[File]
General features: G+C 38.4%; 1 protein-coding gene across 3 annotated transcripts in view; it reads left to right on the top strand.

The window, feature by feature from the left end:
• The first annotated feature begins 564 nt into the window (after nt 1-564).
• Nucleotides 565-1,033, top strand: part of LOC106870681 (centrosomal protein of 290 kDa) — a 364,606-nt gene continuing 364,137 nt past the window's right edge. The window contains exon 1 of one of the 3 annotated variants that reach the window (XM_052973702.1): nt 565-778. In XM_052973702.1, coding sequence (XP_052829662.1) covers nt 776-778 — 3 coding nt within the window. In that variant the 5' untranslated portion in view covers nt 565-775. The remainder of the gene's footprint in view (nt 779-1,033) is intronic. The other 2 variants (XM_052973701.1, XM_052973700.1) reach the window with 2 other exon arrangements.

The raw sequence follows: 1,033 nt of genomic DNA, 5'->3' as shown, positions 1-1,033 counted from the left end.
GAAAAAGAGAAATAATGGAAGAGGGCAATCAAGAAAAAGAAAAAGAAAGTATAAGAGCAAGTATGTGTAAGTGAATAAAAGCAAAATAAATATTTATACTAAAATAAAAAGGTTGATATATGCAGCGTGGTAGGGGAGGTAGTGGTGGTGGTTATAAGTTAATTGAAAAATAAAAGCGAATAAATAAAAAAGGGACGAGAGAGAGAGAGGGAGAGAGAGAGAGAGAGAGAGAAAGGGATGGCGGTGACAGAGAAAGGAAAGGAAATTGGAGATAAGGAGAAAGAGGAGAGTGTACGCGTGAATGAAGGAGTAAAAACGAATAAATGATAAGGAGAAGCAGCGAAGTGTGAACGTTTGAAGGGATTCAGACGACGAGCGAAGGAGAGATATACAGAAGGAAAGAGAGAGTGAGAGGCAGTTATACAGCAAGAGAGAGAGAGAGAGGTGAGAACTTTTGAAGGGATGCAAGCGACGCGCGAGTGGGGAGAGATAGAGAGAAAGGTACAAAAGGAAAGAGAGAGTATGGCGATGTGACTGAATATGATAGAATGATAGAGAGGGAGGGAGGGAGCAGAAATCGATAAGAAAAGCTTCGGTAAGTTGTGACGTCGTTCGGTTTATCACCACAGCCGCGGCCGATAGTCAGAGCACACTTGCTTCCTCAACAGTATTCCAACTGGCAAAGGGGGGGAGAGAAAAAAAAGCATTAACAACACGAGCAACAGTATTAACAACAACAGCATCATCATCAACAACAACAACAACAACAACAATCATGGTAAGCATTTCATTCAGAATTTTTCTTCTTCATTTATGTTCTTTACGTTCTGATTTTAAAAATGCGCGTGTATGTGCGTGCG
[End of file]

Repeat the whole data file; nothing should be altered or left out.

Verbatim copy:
General features: G+C 38.4%; 1 protein-coding gene across 3 annotated transcripts in view; it reads left to right on the top strand.

The window, feature by feature from the left end:
• The first annotated feature begins 564 nt into the window (after nt 1-564).
• Nucleotides 565-1,033, top strand: part of LOC106870681 (centrosomal protein of 290 kDa) — a 364,606-nt gene continuing 364,137 nt past the window's right edge. The window contains exon 1 of one of the 3 annotated variants that reach the window (XM_052973702.1): nt 565-778. In XM_052973702.1, coding sequence (XP_052829662.1) covers nt 776-778 — 3 coding nt within the window. In that variant the 5' untranslated portion in view covers nt 565-775. The remainder of the gene's footprint in view (nt 779-1,033) is intronic. The other 2 variants (XM_052973701.1, XM_052973700.1) reach the window with 2 other exon arrangements.

The raw sequence follows: 1,033 nt of genomic DNA, 5'->3' as shown, positions 1-1,033 counted from the left end.
GAAAAAGAGAAATAATGGAAGAGGGCAATCAAGAAAAAGAAAAAGAAAGTATAAGAGCAAGTATGTGTAAGTGAATAAAAGCAAAATAAATATTTATACTAAAATAAAAAGGTTGATATATGCAGCGTGGTAGGGGAGGTAGTGGTGGTGGTTATAAGTTAATTGAAAAATAAAAGCGAATAAATAAAAAAGGGACGAGAGAGAGAGAGGGAGAGAGAGAGAGAGAGAGAGAAAGGGATGGCGGTGACAGAGAAAGGAAAGGAAATTGGAGATAAGGAGAAAGAGGAGAGTGTACGCGTGAATGAAGGAGTAAAAACGAATAAATGATAAGGAGAAGCAGCGAAGTGTGAACGTTTGAAGGGATTCAGACGACGAGCGAAGGAGAGATATACAGAAGGAAAGAGAGAGTGAGAGGCAGTTATACAGCAAGAGAGAGAGAGAGAGGTGAGAACTTTTGAAGGGATGCAAGCGACGCGCGAGTGGGGAGAGATAGAGAGAAAGGTACAAAAGGAAAGAGAGAGTATGGCGATGTGACTGAATATGATAGAATGATAGAGAGGGAGGGAGGGAGCAGAAATCGATAAGAAAAGCTTCGGTAAGTTGTGACGTCGTTCGGTTTATCACCACAGCCGCGGCCGATAGTCAGAGCACACTTGCTTCCTCAACAGTATTCCAACTGGCAAAGGGGGGGAGAGAAAAAAAAGCATTAACAACACGAGCAACAGTATTAACAACAACAGCATCATCATCAACAACAACAACAACAACAACAATCATGGTAAGCATTTCATTCAGAATTTTTCTTCTTCATTTATGTTCTTTACGTTCTGATTTTAAAAATGCGCGTGTATGTGCGTGCG